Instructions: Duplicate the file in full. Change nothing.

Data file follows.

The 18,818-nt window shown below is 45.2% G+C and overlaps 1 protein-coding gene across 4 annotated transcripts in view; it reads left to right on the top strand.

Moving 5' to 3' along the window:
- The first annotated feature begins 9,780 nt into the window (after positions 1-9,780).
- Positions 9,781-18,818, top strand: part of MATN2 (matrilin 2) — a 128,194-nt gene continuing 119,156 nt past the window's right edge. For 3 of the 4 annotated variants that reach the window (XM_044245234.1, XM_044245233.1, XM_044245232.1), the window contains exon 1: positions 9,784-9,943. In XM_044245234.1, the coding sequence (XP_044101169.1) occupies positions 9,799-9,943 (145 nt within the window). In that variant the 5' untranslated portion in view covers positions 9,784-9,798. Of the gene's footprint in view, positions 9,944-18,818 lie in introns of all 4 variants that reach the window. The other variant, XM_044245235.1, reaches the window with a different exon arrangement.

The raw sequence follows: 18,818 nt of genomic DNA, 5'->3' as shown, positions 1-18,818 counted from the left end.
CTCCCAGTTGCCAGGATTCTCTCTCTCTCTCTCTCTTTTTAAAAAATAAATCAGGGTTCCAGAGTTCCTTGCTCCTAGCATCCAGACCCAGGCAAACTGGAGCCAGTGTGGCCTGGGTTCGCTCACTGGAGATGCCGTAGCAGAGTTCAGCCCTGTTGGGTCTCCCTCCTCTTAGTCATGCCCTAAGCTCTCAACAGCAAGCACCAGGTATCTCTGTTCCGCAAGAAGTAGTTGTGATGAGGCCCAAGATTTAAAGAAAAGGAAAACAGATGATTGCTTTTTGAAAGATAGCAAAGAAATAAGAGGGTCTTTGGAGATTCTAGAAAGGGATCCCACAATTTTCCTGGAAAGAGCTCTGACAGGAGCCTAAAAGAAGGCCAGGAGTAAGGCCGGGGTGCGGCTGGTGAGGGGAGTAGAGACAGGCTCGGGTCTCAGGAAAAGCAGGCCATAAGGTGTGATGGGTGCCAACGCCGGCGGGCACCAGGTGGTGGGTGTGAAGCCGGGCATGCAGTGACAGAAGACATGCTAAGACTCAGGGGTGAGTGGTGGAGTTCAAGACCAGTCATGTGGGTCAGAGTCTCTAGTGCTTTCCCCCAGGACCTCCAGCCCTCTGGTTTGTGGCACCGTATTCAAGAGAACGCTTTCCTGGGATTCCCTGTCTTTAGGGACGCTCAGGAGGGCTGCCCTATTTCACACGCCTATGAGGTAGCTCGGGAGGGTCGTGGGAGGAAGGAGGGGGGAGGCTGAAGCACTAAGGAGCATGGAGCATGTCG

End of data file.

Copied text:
The 18,818-nt window shown below is 45.2% G+C and overlaps 1 protein-coding gene across 4 annotated transcripts in view; it reads left to right on the top strand.

Moving 5' to 3' along the window:
- The first annotated feature begins 9,780 nt into the window (after positions 1-9,780).
- Positions 9,781-18,818, top strand: part of MATN2 (matrilin 2) — a 128,194-nt gene continuing 119,156 nt past the window's right edge. For 3 of the 4 annotated variants that reach the window (XM_044245234.1, XM_044245233.1, XM_044245232.1), the window contains exon 1: positions 9,784-9,943. In XM_044245234.1, the coding sequence (XP_044101169.1) occupies positions 9,799-9,943 (145 nt within the window). In that variant the 5' untranslated portion in view covers positions 9,784-9,798. Of the gene's footprint in view, positions 9,944-18,818 lie in introns of all 4 variants that reach the window. The other variant, XM_044245235.1, reaches the window with a different exon arrangement.

The raw sequence follows: 18,818 nt of genomic DNA, 5'->3' as shown, positions 1-18,818 counted from the left end.
CTCCCAGTTGCCAGGATTCTCTCTCTCTCTCTCTCTTTTTAAAAAATAAATCAGGGTTCCAGAGTTCCTTGCTCCTAGCATCCAGACCCAGGCAAACTGGAGCCAGTGTGGCCTGGGTTCGCTCACTGGAGATGCCGTAGCAGAGTTCAGCCCTGTTGGGTCTCCCTCCTCTTAGTCATGCCCTAAGCTCTCAACAGCAAGCACCAGGTATCTCTGTTCCGCAAGAAGTAGTTGTGATGAGGCCCAAGATTTAAAGAAAAGGAAAACAGATGATTGCTTTTTGAAAGATAGCAAAGAAATAAGAGGGTCTTTGGAGATTCTAGAAAGGGATCCCACAATTTTCCTGGAAAGAGCTCTGACAGGAGCCTAAAAGAAGGCCAGGAGTAAGGCCGGGGTGCGGCTGGTGAGGGGAGTAGAGACAGGCTCGGGTCTCAGGAAAAGCAGGCCATAAGGTGTGATGGGTGCCAACGCCGGCGGGCACCAGGTGGTGGGTGTGAAGCCGGGCATGCAGTGACAGAAGACATGCTAAGACTCAGGGGTGAGTGGTGGAGTTCAAGACCAGTCATGTGGGTCAGAGTCTCTAGTGCTTTCCCCCAGGACCTCCAGCCCTCTGGTTTGTGGCACCGTATTCAAGAGAACGCTTTCCTGGGATTCCCTGTCTTTAGGGACGCTCAGGAGGGCTGCCCTATTTCACACGCCTATGAGGTAGCTCGGGAGGGTCGTGGGAGGAAGGAGGGGGGAGGCTGAAGCACTAAGGAGCATGGAGCATGTCG